There is the joy of circumstances. Numerous times in scripture followers of God are encouraged to be joyful at their holiday feasts and special occasions, whether it’s the Old Testament Passover or the joy of Christ’s birth (Luke 2:10) and resurrection (Matthew 28:8). Scripture speaks of the joy of success, of a good harvest, of rebuilding the house of God, of winning a battle and many others. There is the joy that came from winning the two softball championships this week! There is the joy of hearing about the Brazil Team’s blessings. We often draw a distinction between happiness and joy, but I don’t find this distinction in scripture. As mature believers, we need to realize this joy is temporary, but nevertheless it is a gift from God.

There is the joy of seeing God at work. God called creation very good, and “the morning stars sang together, and all the angels shouted for joy” (Job 38:7). The parting of the Red Sea led to dancing, Jehoshaphat’s “no shots fired” victory was a source of national joy, Jesus experienced full joy over God’s work through His disciples (Luke 10:21), a whole city in Samaria experienced joy over God’s work there (Acts 8:8). Little down in the mouth? Depressed? Remind yourself – as the psalms often do during trials – about what God has done.

There is the joy of salvation. David prays, “Restore to me the joy of your salvation and grant me a willing spirit, to sustain me.” (Psalm 51:12) Isaiah writes, “With joy you will draw water from the wells of salvation.” (12:3) The Philippian jailer experienced great joy when he came to the Lord (Acts 16:34). Think for a moment – you were an enemy of God, a rebel, a sinner. You had no hope. Jesus died on the cross not only for the world but for you, to take away the guilt and penalty of your sins. You have been set free. What’s not to rejoice about?

There is the joy of on-going relationship with the Lord. “You have made known to me the path of life; you will fill me with joy in your presence, with eternal pleasures at your right hand.” (Psalm 16:11) “Satisfy us in the morning with your unfailing love, that we may sing for joy and be glad all our days.” (Psalm 90:14) “When your words came, I ate them; they were my joy and my heart’s delight.” (Jeremiah 15:16) This includes our obedience, “If you obey my commands, you will remain in my love…I have told you this so that my joy may be in you and that your joy may be complete.” (John 15:10-11, selected)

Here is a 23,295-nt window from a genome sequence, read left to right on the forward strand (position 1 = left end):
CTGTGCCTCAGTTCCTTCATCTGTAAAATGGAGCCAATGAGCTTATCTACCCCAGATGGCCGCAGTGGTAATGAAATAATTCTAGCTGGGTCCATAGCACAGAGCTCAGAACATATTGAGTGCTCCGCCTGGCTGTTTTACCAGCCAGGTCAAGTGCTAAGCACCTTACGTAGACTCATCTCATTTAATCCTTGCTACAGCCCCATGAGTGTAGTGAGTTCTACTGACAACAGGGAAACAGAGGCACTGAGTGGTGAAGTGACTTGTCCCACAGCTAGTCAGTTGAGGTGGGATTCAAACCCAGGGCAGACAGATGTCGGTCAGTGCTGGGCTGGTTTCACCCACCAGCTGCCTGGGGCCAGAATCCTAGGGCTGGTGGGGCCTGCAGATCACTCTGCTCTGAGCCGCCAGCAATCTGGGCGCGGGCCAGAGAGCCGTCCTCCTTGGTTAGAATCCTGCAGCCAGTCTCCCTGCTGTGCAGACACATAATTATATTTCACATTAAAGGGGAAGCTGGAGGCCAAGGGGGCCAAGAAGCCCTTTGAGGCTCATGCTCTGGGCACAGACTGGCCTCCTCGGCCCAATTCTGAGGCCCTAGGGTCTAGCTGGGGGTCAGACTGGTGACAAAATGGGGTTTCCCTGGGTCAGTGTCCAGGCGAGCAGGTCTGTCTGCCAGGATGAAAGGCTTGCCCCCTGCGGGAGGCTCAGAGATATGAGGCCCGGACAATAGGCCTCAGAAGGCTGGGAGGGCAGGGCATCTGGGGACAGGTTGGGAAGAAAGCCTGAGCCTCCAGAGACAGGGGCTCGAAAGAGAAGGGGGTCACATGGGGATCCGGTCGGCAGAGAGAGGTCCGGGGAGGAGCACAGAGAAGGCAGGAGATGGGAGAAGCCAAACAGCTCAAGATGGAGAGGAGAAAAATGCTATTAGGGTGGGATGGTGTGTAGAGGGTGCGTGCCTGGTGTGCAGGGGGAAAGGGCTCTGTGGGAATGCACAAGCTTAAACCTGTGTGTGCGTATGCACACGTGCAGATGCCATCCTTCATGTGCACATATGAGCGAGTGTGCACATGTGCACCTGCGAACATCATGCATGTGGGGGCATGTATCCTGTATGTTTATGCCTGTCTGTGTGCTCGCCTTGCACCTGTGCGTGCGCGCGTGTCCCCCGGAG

There is even the joy of adversity. Hebrews 12:2 tells us that Jesus could endure the cross because of the joy of its impact, particularly on believers. James tells us we can consider trials to be pure joy because of the impact they will have on our lives. ‘Life is hard” can actually be a source of joy.

Let me conclude with Steven Curtis Chapman’s son, “More to This Life”:

Today I watched in silence as people passed me by,
And I strained to see if there wassomething hidden in their eyes;
But they all looked at me as if to say
Life just goes on.

The old familiar story told in different ways,
Make the most of your own journeyfrom the cradle to the grave;
Dream your dreams tomorrow because today
Life must go on.


But there's more to this life than living and dying,
More than just trying to make it through the day;
More to this life, more than these eyes alone can see,
And there's more than this life alone can be.

Tonight he lies in silence staring into space,
And looks for ways to make tomorrow better than today,
But in the morning light it looks the same;
Life just goes on.

He takes care of his family, he takes care of his work,
And every Sunday morning he takes his place at the church;
And somehow he still feels a need to search,

But life just goes on.


So where do we start to find every part
Of what makes this life complete;
If we turn our eyes to Jesus we'll find
Life's true beginning is there atthe cross where He died.
He died to bring us . . . (more to this life, part of which is joy)


Qtpies7 said...

Does this mean that I get the joy of sleeping in on Sunday since I already have the sermon??

Just kidding!

Canoearoo said...

That was a great sermon by the way!